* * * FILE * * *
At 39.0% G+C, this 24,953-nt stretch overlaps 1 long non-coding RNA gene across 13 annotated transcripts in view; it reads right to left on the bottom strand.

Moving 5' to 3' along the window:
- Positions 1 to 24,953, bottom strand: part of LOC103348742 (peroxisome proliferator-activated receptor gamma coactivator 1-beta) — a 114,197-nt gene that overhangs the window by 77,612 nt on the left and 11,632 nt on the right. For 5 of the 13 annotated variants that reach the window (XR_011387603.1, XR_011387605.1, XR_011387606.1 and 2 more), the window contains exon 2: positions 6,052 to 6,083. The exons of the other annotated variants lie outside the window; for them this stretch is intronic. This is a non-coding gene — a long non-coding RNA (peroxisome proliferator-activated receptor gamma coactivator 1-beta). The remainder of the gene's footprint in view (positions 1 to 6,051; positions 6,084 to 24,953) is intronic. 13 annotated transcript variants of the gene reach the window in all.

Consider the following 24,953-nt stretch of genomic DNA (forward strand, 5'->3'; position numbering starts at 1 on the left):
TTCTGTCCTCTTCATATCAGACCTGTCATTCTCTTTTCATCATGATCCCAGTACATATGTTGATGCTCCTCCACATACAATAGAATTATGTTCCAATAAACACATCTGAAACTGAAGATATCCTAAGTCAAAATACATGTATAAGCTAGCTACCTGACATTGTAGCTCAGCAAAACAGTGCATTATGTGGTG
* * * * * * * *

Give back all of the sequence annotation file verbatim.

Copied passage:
At 39.0% G+C, this 24,953-nt stretch overlaps 1 long non-coding RNA gene across 13 annotated transcripts in view; it reads right to left on the bottom strand.

Moving 5' to 3' along the window:
- Positions 1 to 24,953, bottom strand: part of LOC103348742 (peroxisome proliferator-activated receptor gamma coactivator 1-beta) — a 114,197-nt gene that overhangs the window by 77,612 nt on the left and 11,632 nt on the right. For 5 of the 13 annotated variants that reach the window (XR_011387603.1, XR_011387605.1, XR_011387606.1 and 2 more), the window contains exon 2: positions 6,052 to 6,083. The exons of the other annotated variants lie outside the window; for them this stretch is intronic. This is a non-coding gene — a long non-coding RNA (peroxisome proliferator-activated receptor gamma coactivator 1-beta). The remainder of the gene's footprint in view (positions 1 to 6,051; positions 6,084 to 24,953) is intronic. 13 annotated transcript variants of the gene reach the window in all.

Consider the following 24,953-nt stretch of genomic DNA (forward strand, 5'->3'; position numbering starts at 1 on the left):
TTCTGTCCTCTTCATATCAGACCTGTCATTCTCTTTTCATCATGATCCCAGTACATATGTTGATGCTCCTCCACATACAATAGAATTATGTTCCAATAAACACATCTGAAACTGAAGATATCCTAAGTCAAAATACATGTATAAGCTAGCTACCTGACATTGTAGCTCAGCAAAACAGTGCATTATGTGGTG